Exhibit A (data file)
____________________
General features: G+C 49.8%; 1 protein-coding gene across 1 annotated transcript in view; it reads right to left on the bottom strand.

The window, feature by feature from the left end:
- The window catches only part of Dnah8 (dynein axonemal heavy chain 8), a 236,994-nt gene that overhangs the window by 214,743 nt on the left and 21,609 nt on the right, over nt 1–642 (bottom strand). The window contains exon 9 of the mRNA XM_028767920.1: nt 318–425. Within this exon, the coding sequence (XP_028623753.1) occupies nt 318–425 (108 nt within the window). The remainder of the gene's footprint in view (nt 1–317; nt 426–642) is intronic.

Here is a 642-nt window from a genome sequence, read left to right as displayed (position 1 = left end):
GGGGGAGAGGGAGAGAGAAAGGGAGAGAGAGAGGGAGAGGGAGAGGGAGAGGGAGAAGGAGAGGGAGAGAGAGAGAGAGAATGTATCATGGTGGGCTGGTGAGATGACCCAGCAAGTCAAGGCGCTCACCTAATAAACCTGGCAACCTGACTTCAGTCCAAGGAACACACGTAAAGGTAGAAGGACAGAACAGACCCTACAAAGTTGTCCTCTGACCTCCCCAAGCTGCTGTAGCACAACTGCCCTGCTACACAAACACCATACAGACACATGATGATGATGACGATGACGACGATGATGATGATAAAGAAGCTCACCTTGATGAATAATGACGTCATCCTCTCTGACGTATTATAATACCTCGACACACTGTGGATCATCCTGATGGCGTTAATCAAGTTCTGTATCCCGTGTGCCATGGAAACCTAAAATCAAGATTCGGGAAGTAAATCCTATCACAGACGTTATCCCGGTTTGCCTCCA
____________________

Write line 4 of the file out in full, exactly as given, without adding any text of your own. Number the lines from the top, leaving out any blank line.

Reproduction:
Here is a 642-nt window from a genome sequence, read left to right as displayed (position 1 = left end):